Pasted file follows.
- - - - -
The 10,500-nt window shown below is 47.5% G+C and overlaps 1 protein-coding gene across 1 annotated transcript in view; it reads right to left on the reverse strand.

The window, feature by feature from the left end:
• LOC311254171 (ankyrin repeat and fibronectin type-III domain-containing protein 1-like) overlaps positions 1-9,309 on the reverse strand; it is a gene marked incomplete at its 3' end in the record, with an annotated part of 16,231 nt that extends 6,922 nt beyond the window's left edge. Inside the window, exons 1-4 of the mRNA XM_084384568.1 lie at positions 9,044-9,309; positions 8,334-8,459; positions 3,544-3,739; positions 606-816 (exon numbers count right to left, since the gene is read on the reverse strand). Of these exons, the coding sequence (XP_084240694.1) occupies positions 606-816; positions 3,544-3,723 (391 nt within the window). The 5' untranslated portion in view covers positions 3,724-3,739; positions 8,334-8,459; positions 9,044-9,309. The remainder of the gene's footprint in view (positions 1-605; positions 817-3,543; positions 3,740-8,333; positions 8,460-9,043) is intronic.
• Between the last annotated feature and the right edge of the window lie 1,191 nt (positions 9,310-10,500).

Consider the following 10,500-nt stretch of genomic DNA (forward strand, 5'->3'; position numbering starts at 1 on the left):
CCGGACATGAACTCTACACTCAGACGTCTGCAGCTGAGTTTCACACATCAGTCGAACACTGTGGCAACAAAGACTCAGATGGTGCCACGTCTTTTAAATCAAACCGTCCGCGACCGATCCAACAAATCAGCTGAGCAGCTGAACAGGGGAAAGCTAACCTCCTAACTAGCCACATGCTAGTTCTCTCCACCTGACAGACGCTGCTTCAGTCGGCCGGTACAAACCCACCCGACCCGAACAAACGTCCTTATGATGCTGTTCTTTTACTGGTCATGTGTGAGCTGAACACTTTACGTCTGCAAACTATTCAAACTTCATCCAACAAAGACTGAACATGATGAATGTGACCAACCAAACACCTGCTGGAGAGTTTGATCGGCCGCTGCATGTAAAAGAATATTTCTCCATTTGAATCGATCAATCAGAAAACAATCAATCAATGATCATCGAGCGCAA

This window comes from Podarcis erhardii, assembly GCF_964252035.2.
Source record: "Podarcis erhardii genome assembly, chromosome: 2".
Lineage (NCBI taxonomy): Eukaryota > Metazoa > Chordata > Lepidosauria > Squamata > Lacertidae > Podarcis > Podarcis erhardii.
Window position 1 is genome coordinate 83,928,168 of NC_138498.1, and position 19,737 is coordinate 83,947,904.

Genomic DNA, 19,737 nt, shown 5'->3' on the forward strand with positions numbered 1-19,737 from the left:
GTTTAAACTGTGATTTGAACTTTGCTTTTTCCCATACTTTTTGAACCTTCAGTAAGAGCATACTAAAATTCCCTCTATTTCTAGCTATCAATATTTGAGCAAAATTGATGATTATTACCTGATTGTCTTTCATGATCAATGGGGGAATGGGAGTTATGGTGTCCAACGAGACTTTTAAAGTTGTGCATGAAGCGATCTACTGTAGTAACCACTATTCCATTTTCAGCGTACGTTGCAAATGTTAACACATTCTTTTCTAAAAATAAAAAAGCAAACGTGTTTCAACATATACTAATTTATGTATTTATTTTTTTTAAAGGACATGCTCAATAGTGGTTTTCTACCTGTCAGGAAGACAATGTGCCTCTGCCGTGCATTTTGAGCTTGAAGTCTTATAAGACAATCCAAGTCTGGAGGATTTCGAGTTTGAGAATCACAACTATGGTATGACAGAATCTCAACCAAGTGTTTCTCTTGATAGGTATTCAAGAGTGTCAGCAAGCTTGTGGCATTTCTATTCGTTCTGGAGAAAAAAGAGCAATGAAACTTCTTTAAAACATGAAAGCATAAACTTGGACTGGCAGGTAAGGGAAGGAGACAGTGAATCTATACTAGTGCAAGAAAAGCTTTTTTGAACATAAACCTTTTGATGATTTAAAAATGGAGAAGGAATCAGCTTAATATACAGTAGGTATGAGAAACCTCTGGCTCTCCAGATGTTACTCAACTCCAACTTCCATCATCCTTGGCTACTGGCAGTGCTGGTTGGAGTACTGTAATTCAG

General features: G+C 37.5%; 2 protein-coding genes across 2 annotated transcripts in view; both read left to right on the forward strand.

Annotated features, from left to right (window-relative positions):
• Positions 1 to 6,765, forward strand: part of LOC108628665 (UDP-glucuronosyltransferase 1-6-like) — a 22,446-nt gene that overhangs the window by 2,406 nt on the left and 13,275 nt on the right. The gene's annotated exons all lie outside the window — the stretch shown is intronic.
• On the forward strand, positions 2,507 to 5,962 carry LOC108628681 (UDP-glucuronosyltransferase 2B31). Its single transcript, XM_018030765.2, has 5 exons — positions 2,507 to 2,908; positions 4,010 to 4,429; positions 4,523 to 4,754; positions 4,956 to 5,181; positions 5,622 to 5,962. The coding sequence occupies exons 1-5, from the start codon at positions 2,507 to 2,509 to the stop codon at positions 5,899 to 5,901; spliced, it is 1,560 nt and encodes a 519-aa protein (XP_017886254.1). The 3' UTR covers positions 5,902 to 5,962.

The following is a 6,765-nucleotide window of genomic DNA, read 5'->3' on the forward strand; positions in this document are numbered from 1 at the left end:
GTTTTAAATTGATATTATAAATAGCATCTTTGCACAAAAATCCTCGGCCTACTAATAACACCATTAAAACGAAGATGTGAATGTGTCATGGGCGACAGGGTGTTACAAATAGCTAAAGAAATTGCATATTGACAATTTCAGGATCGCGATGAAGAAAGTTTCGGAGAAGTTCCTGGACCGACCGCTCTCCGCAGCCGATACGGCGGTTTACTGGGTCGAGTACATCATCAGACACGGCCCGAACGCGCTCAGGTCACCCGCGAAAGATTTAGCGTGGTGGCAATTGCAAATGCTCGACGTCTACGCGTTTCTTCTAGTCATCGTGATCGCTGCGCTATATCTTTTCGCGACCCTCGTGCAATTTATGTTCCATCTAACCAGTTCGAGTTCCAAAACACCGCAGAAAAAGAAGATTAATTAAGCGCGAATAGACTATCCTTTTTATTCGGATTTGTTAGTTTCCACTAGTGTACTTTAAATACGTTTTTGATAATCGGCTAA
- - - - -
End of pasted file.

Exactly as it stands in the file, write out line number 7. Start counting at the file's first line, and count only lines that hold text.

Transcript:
This window comes from Podarcis erhardii, assembly GCF_964252035.2.